Jennie Formbys message to local Labour party secr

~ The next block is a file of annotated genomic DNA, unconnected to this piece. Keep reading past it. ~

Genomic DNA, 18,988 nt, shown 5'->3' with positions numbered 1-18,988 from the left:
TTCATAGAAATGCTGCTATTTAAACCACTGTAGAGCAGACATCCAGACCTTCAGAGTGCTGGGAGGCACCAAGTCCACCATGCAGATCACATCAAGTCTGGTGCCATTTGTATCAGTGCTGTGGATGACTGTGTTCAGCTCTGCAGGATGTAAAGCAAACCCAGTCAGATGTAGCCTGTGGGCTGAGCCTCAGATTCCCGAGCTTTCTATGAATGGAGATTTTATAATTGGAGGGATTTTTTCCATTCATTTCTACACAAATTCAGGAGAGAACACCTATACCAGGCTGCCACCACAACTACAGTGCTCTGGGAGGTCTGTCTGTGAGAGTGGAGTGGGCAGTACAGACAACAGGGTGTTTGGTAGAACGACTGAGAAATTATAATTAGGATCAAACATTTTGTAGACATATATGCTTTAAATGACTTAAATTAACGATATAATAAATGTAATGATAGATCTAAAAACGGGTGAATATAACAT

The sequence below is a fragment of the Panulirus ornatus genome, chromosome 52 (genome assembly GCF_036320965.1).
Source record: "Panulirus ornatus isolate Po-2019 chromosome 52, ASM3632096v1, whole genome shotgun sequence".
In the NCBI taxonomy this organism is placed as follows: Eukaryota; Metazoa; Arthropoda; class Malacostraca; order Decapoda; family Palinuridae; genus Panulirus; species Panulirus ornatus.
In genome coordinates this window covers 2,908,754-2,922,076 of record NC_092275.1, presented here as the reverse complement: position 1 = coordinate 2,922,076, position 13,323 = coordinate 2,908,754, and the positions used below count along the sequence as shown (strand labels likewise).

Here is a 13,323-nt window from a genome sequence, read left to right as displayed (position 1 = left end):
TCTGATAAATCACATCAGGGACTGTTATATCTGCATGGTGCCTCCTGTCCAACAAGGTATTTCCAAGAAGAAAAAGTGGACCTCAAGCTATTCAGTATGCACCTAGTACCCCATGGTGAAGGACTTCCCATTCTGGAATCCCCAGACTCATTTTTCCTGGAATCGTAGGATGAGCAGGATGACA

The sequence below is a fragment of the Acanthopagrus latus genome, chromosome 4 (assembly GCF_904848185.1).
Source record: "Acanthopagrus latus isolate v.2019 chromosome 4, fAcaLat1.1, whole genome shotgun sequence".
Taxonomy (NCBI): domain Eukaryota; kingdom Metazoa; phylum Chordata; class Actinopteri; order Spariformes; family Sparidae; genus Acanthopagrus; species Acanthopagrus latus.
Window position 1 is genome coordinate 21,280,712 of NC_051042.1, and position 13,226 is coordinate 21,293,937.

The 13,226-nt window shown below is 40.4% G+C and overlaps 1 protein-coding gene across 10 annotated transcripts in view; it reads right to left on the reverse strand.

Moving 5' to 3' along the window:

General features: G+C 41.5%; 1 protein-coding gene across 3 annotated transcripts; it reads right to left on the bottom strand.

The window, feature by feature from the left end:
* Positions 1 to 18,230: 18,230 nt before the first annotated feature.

first_imgJennie Formby’s message to local Labour party secretaries advising them not to accept motions on individual disciplinary cases was prompted by Lord David Blunkett, LabourList can reveal.In confidential emails sent on Tuesday afternoon, Labour HQ told local parties that resolutions “on individual cases” were considered “not competent business for discussion at CLPs”.The advice came after Hackney North, Sheffield Hallam and other branches reacted to the suspension of backbench MP Chris Williamson by passing motions that condemned the decision and defended his comments on antisemitism.LabourList can now disclose that the idea to offer the advice came from former cabinet minister Lord Blunkett, who asked the general secretary on Monday about the steps being taken to ensure that complaints procedures were “free from political interference”.The Labour peer wrote to Formby: “Picking up your point on ensuring that procedures are ‘free from political interference’, will you be recommending that no motions seeking to pre-empt proper investigation and decision-making in respect of individuals under investigation will be seen by or presented to the NEC? “I refer to those passing emergency (because they’re almost always emergency) resolutions at CLPs relating to individuals or the broader issue of antisemitism and its implications for our party.”Once informed that advice to that effect was to be sent out to CLP secretaries, Blunkett told the general secretary: “I am grateful that you have sought to clarify with constituency secretaries across the country that they should not accept resolutions or have them debated relating to individuals subject to the processes set in place where disciplinary action has been taken or is under consideration.“I believe this will not only calm matters within the party but also reinforce the importance of credible and trusted processes fair to everyone.”Tags:Jennie Formby /Antisemitism /lord blunkett /last_img read more